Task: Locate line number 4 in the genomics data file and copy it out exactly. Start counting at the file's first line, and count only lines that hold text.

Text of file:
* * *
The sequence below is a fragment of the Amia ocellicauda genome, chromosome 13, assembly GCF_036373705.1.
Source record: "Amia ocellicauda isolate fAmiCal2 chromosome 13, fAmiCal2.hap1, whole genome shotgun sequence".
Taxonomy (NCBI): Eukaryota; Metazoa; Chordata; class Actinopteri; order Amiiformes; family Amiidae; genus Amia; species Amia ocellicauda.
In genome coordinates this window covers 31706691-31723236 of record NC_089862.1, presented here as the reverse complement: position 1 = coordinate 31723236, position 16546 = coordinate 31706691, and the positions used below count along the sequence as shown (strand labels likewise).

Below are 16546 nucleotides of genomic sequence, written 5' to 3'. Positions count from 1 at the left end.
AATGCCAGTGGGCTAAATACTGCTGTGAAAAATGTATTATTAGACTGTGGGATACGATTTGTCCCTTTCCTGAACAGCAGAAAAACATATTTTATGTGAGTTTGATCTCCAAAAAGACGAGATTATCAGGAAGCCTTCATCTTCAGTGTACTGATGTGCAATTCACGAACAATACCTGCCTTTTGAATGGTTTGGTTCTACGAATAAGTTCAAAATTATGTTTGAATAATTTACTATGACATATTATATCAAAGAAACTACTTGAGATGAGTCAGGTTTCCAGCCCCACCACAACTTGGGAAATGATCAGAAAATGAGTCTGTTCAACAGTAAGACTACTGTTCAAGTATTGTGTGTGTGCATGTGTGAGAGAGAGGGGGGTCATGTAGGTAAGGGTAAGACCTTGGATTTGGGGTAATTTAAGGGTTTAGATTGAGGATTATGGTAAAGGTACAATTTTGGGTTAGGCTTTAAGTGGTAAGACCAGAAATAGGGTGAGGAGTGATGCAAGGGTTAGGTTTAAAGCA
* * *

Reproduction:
In genome coordinates this window covers 31706691-31723236 of record NC_089862.1, presented here as the reverse complement: position 1 = coordinate 31723236, position 16546 = coordinate 31706691, and the positions used below count along the sequence as shown (strand labels likewise).